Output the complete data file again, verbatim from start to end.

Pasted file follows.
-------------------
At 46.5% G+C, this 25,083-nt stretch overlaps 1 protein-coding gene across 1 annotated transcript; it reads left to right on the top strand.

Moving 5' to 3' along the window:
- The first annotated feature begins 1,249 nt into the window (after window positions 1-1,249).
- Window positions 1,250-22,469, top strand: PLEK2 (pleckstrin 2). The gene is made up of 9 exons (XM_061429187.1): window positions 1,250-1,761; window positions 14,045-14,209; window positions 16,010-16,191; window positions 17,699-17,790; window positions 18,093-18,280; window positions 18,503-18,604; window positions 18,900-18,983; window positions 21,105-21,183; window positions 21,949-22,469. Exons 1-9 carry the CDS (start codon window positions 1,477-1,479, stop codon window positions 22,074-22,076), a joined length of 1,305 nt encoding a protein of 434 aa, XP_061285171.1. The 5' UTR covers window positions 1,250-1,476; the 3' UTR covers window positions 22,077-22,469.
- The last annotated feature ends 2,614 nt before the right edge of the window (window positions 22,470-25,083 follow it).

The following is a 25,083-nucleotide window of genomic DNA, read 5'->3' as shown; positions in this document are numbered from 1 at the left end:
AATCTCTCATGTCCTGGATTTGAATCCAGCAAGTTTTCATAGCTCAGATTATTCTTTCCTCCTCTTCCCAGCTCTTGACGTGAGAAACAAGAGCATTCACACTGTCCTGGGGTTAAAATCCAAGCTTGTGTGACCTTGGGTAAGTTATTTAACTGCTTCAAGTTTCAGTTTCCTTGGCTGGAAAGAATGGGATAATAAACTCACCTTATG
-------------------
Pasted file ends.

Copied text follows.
At 46.5% G+C, this 25,083-nt stretch overlaps 1 protein-coding gene across 1 annotated transcript; it reads left to right on the top strand.

Moving 5' to 3' along the window:
- The first annotated feature begins 1,249 nt into the window (after window positions 1-1,249).
- Window positions 1,250-22,469, top strand: PLEK2 (pleckstrin 2). The gene is made up of 9 exons (XM_061429187.1): window positions 1,250-1,761; window positions 14,045-14,209; window positions 16,010-16,191; window positions 17,699-17,790; window positions 18,093-18,280; window positions 18,503-18,604; window positions 18,900-18,983; window positions 21,105-21,183; window positions 21,949-22,469. Exons 1-9 carry the CDS (start codon window positions 1,477-1,479, stop codon window positions 22,074-22,076), a joined length of 1,305 nt encoding a protein of 434 aa, XP_061285171.1. The 5' UTR covers window positions 1,250-1,476; the 3' UTR covers window positions 22,077-22,469.
- The last annotated feature ends 2,614 nt before the right edge of the window (window positions 22,470-25,083 follow it).

The following is a 25,083-nucleotide window of genomic DNA, read 5'->3' as shown; positions in this document are numbered from 1 at the left end:
AATCTCTCATGTCCTGGATTTGAATCCAGCAAGTTTTCATAGCTCAGATTATTCTTTCCTCCTCTTCCCAGCTCTTGACGTGAGAAACAAGAGCATTCACACTGTCCTGGGGTTAAAATCCAAGCTTGTGTGACCTTGGGTAAGTTATTTAACTGCTTCAAGTTTCAGTTTCCTTGGCTGGAAAGAATGGGATAATAAACTCACCTTATG